Young Arctic fox stranded on iceberg because of climate change?

Rescued Arctic fox
Rescued Arctic fox

Rescued Arctic fox. Screenshot.

The stranding of this Arctic fox on an iceberg has been put down to climate change. Fishermen had initially presumed that the animal on top of an iceberg was a seal. However, when they approached, to their surprise they realised that it was a young Arctic fox looking very cold and starved. To them, it looked as if the fox had become stranded on the iceberg because it had broken away from an ice shelf. They suggest in the video that the reason for the breakaway is climate change. We know that there are large chunks of ice breaking off as the ice melts. This may well have happened in this instance. They don’t know how long the Arctic fox was on trapped but it is likely to have been several days at least.

They rescued him, kept him warm and fed him some salami sausage which is all they had to hand. They then released the fox in a good place. The fox looks back when he leaves his temporary den as if in doubt about breaking out into the wild again. But off he goes as wild as ever and with a fresh start in life. He would surely have starved to death but for the arrival of the fishermen.

They make an interesting point about the Arctic fox. Although their fur is silvery white, their skin is black. This is to absorb the heat of the sun. The white fur is for camouflage and warmth. Polar bears have the same anatomy in respect of fur and skin they tell us. It seems that this young fox’s fur had become a bit tattered by his experience. It reveals large areas of black skin.

Some more on the Arctic fox

The Arctic fox is well adapted to cold climates. There is a high mortality of young individuals and most do not live past the first year. Exceptionally, they live to 11-years-of-age. They feed on voles, ringed seal pups, fish, waterfowl, lemmings and seabirds. They will scavenge and also eat berries and seaweed. During the breeding season they stay with one female (a monogamous partnership). They live together to raise their young in underground dens. There is mutual support from other family members. They are preyed upon by predators such as golden eagles, wolverines, polar bears and grizzly bears.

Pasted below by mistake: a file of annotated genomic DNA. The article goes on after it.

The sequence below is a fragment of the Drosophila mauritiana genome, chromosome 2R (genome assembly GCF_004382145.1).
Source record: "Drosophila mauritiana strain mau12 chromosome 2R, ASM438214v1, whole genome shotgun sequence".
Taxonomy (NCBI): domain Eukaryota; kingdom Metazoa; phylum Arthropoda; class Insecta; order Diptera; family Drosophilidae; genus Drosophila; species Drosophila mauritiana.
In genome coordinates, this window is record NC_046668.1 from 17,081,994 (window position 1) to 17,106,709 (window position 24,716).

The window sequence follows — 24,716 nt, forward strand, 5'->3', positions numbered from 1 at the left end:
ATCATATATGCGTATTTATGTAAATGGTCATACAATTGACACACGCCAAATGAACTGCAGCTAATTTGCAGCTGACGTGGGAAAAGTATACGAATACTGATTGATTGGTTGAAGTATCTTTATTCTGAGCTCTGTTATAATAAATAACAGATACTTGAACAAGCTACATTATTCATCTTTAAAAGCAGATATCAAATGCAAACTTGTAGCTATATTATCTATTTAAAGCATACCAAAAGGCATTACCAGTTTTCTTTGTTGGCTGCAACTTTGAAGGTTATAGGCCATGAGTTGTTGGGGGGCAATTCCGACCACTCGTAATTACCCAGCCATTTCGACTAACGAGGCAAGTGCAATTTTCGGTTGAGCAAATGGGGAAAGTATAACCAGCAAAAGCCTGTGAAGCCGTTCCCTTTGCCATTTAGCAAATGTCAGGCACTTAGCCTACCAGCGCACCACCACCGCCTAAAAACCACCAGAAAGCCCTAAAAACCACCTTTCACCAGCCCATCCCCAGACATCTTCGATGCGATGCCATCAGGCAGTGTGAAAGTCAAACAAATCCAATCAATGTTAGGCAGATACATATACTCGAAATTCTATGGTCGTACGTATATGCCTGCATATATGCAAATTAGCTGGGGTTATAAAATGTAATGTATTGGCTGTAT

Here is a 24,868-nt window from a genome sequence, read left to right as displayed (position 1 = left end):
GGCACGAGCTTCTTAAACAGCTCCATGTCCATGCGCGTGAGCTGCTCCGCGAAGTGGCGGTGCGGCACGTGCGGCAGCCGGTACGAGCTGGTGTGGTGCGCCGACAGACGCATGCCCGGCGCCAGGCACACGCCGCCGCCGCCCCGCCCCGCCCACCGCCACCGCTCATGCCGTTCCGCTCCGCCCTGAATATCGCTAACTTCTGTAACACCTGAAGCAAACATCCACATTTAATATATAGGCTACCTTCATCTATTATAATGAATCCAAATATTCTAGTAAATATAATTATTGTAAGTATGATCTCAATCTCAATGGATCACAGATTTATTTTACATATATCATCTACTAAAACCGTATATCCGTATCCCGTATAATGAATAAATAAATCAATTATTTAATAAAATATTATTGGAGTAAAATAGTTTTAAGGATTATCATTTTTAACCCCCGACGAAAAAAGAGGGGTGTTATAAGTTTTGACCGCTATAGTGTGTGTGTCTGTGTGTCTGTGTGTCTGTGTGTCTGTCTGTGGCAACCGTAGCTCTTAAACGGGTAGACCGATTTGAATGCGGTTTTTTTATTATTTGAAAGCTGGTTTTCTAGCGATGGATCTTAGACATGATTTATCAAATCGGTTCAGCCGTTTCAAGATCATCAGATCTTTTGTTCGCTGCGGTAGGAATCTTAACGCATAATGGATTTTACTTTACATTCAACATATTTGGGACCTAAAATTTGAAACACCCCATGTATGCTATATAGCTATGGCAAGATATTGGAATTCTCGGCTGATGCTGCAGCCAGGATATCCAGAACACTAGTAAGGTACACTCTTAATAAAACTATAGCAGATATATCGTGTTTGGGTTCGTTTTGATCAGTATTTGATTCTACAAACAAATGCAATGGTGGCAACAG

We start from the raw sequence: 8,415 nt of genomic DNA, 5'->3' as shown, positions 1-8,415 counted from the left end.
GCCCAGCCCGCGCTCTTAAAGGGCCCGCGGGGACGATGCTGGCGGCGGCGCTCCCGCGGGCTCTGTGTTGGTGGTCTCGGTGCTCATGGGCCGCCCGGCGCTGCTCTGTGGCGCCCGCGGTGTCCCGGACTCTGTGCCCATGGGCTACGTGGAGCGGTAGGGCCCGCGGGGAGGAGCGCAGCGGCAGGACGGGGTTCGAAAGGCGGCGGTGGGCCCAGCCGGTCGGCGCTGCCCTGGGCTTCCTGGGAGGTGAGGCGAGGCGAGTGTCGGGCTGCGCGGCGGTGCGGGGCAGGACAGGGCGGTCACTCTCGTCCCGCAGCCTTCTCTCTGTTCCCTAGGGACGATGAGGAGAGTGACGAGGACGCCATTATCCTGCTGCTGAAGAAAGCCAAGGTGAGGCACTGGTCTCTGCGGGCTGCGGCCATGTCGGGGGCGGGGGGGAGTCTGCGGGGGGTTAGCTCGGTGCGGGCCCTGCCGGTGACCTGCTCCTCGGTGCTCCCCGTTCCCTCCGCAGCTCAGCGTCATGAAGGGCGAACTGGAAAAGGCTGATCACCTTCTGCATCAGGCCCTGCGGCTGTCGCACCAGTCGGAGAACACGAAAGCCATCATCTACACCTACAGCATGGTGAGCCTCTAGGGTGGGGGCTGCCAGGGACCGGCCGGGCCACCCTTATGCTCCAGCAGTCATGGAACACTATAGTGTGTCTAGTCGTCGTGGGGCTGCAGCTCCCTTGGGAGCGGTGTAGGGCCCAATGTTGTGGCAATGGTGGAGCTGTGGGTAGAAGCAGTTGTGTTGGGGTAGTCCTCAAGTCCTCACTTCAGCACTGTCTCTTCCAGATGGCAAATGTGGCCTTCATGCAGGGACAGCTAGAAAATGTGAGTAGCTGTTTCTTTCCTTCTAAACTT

The Arctic fox lowers its basal metabolic rate (BMR) in the winter. This conserves fat storage and minimises energy requirements. They also minimise heat loss through the body. The dissipation of heat from their body is at about two thirds of the level of a red fox.

The Arctic fox has developed a useful adaptation to keeping warm. They can keep their feet above the freezing point of their tissue which is -1°C when standing on very cold ground. They achieve this by dilating the blood vessels (vasodilation) in the paw pads which have direct contact with the snow. In the centre of the foot they selectively constrict the blood vessels to minimise heat loss and conserve energy. This anatomical feature works independently of mechanisms to maintain their core temperature.

They say that conservation of the Arctic fox is good with several hundred thousand individuals estimated to be in the population worldwide. It is categorised by the IUCN Red List as of Least Concern.